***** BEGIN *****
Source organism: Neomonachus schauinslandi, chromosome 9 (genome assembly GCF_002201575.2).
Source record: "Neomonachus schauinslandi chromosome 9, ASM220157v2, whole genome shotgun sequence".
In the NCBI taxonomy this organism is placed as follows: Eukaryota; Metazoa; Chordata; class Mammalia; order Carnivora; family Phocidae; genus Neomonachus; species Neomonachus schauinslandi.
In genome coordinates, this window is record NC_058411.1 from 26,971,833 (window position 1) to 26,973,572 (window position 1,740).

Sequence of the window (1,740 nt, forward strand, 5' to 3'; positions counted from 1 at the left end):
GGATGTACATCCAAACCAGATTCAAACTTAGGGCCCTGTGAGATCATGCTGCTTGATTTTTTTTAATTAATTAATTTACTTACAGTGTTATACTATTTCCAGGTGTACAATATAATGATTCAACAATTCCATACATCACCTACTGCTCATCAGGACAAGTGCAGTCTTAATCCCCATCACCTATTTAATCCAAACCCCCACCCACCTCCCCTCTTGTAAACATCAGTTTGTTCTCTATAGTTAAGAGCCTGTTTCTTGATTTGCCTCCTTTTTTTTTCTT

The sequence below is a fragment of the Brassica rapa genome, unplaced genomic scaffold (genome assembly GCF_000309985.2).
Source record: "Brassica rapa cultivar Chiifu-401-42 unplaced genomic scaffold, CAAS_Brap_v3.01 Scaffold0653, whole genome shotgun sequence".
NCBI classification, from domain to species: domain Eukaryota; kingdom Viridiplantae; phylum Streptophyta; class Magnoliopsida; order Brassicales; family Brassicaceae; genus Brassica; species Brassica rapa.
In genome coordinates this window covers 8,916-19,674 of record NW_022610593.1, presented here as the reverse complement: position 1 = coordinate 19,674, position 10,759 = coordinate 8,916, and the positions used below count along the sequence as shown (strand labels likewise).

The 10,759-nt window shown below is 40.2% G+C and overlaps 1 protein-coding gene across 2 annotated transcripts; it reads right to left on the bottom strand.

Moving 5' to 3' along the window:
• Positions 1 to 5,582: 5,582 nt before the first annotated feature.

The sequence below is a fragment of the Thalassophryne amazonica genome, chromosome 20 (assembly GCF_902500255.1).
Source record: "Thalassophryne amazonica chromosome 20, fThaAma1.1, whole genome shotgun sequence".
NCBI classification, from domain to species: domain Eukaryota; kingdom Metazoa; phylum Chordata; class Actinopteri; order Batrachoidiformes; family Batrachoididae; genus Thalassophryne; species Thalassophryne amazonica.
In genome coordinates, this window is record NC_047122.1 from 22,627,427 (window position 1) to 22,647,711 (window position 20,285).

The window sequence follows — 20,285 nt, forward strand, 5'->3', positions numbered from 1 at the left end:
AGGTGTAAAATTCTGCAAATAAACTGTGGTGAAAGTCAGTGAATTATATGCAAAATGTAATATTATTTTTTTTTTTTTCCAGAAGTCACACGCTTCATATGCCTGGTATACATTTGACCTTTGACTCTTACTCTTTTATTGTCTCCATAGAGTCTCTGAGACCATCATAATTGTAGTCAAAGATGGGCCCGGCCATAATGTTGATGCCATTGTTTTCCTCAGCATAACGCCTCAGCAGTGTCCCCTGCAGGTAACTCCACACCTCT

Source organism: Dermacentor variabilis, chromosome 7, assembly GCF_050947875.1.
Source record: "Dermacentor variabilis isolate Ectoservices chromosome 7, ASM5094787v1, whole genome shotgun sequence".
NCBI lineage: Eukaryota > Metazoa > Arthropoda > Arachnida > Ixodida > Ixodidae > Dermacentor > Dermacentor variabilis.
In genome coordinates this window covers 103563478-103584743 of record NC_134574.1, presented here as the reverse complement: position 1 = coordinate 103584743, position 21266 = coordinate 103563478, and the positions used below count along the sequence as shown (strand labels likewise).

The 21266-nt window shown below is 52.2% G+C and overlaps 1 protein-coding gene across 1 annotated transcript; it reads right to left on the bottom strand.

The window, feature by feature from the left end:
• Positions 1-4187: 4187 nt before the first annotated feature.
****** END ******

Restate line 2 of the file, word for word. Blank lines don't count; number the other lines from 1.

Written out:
Source record: "Neomonachus schauinslandi chromosome 9, ASM220157v2, whole genome shotgun sequence".